Posted by Tim Stobbs on November 27, 2007
I had a question from a reader, Jordan, about how I handle my holiday spending. By an odd twist of fate I had several of my old Christmas budget files still on my hard drive, so I in the position of being able to analyze how much I’ve spent in the last four years.
First let me explain how I handle my Christmas shopping. I plan really far in advance. We normally set our total budget amount a year in advance. That way I start saving in January for the following Christmas. Then in October I sit down with my wife and we check out our list of people we bought for last year and updated as required. We also set limits for each person at this time. Typically limits are $50 for an adult, $40 for older kids and $20 for babies.
So over the last few years our total budget has been between $1150 to $1500 for 22 to 24 people. After we buy a present we enter it into a budget spreadsheet. This allows us to track each year how under budget we are doing, since we have yet to ever break our total budget. Our actual spending has ranged from $900 to $1350 total or $40 to $56 per person including shipping.
If we go over budget on a individual present, we then reduce our spending on someone else. This way the overall budget stays below its limit regardless of what we spent on a single person.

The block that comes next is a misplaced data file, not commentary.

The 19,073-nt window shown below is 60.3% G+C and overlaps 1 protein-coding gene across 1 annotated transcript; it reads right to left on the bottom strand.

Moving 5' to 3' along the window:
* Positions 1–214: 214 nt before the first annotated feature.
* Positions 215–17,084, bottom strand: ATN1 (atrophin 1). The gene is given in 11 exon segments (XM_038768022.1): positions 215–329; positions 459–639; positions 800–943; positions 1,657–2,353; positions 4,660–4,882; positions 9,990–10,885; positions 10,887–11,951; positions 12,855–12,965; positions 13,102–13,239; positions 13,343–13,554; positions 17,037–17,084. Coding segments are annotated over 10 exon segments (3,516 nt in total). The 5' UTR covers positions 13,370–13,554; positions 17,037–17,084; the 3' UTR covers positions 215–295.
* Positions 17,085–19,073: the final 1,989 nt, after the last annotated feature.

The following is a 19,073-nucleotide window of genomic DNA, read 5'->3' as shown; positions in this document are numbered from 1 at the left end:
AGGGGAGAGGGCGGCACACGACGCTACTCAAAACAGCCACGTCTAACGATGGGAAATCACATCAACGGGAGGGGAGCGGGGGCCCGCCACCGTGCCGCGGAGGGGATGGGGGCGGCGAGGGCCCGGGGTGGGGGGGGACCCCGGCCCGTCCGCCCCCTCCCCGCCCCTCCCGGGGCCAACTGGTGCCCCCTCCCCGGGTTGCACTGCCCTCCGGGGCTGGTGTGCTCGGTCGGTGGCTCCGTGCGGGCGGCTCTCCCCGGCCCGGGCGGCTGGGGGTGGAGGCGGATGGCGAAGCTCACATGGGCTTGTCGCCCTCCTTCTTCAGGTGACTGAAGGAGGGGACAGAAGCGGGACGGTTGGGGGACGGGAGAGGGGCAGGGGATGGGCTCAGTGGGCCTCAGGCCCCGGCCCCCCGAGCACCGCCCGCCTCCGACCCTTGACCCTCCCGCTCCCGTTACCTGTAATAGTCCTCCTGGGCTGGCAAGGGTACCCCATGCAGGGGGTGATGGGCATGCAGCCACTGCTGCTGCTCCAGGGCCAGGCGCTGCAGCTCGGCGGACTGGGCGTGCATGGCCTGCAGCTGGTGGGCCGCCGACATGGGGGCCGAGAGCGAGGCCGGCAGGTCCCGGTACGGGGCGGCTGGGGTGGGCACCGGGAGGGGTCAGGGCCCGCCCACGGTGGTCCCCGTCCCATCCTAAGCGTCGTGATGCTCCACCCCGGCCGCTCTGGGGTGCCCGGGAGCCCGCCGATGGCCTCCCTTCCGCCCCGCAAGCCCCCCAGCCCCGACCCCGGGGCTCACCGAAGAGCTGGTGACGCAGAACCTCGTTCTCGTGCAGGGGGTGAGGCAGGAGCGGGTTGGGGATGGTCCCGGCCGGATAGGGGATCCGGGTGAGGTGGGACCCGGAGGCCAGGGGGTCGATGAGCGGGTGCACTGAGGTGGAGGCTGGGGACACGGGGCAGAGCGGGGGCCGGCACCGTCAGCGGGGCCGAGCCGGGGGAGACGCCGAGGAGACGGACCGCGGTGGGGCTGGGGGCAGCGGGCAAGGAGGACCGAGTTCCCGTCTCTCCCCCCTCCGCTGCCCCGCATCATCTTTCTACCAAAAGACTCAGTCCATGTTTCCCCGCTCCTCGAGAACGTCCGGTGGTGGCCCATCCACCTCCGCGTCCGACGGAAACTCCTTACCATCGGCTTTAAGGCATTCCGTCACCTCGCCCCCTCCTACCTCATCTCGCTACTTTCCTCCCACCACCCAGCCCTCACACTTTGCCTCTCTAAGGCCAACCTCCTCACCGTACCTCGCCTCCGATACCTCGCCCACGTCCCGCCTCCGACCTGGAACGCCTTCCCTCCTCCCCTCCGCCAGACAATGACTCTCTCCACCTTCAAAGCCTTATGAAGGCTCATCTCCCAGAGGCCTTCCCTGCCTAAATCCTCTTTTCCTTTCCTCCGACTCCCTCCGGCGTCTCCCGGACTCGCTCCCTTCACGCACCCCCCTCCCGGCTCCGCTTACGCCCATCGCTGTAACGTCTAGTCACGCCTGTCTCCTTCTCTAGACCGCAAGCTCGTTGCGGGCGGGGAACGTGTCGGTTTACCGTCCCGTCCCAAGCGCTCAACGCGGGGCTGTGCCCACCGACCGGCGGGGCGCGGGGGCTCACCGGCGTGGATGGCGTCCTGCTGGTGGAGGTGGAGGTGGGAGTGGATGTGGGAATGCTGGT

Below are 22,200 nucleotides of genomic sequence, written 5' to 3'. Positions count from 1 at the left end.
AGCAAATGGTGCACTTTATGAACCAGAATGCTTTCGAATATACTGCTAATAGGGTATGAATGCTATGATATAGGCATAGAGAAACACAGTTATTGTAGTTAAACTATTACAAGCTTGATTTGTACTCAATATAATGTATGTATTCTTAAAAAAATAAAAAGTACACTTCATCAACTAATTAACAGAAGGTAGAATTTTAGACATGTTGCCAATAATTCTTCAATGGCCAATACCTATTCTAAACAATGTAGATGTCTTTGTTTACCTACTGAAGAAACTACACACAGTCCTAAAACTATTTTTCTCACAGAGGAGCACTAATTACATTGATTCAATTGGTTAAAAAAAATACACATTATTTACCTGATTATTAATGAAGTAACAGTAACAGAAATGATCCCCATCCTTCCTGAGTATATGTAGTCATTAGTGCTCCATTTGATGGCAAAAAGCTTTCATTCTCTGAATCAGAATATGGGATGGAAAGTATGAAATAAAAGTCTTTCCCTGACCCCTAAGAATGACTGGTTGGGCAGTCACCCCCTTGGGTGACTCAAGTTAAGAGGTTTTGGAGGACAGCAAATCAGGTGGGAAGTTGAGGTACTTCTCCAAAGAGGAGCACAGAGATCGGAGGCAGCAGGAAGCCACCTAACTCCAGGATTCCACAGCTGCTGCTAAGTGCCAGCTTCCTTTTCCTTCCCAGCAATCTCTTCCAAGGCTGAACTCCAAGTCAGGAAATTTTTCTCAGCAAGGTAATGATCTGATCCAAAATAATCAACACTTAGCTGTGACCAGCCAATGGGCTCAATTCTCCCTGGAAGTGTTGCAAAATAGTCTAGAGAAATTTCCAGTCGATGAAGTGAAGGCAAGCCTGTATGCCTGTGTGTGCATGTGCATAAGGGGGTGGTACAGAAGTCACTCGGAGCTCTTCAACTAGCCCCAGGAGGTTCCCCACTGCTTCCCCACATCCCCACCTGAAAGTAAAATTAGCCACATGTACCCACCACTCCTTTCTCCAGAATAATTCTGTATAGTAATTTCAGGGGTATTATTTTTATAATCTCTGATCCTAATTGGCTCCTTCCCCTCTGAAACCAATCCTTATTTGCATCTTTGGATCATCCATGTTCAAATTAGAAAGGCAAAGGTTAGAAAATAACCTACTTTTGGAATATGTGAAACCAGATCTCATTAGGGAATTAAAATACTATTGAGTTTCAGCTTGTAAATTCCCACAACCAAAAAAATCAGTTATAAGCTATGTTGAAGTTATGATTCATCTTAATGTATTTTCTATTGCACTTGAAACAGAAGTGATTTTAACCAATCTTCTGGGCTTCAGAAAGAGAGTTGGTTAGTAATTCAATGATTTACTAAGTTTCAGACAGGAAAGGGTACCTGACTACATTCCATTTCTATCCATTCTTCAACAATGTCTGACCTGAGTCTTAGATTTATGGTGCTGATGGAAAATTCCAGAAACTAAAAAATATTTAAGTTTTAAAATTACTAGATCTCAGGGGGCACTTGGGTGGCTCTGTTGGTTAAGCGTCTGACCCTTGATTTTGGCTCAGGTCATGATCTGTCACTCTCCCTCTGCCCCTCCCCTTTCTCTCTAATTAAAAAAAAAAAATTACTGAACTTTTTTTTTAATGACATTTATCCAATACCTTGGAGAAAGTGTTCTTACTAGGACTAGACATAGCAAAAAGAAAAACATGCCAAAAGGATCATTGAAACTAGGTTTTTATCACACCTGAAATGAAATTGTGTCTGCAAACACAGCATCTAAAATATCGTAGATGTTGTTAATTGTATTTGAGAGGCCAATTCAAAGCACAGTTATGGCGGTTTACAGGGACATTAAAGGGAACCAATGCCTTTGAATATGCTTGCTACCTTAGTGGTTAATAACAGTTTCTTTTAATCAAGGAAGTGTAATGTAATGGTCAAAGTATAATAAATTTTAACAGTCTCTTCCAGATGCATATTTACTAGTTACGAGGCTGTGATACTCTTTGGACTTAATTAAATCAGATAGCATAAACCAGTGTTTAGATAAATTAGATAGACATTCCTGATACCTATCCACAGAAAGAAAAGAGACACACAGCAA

This entire system works well for us partly because we have set limits on our spending that we don’t go over as a whole. To help you reduce your holiday bill I suggest the following:
- Don’t buy gifts for people you barely have a relationship with. In my mind presents for teachers, mail carriers, babysitters and office co-works is insane.
- If you insist on doing something for your office bring in something that everyone will like such as a sample tray of your Christmas baking.
- Setup a gift exchange to reduce costs. A few years back my siblings got together and setup a gift exchange between our spouses and us. The idea was to let everyone focus more on the kids. It’s worked great so far.
- Homemade is fine as a present. Actually when we first got married, my wife and I made gift baskets, which featured mostly homemade items such as candles, hot chocolate mix, cookies and then some assorted dollar store items like mugs. They went over very well because everyone realized the effort we put into them (not to mention our hot chocolate mix is better than any store bought one I’ve ever had).
- Start shopping early. This allows you a stress free week before Christmas and also allows you time to find most of your presents on a good sale. Just because a present looks like it cost $50, doesn’t mean you have to actually spend anywhere near that amount.
So that’s my method and ideas around Christmas shopping. If you have an idea that has worked for you please share.
This post is part of the Canadian Tour of Personal Finance, check out the other blog posts here.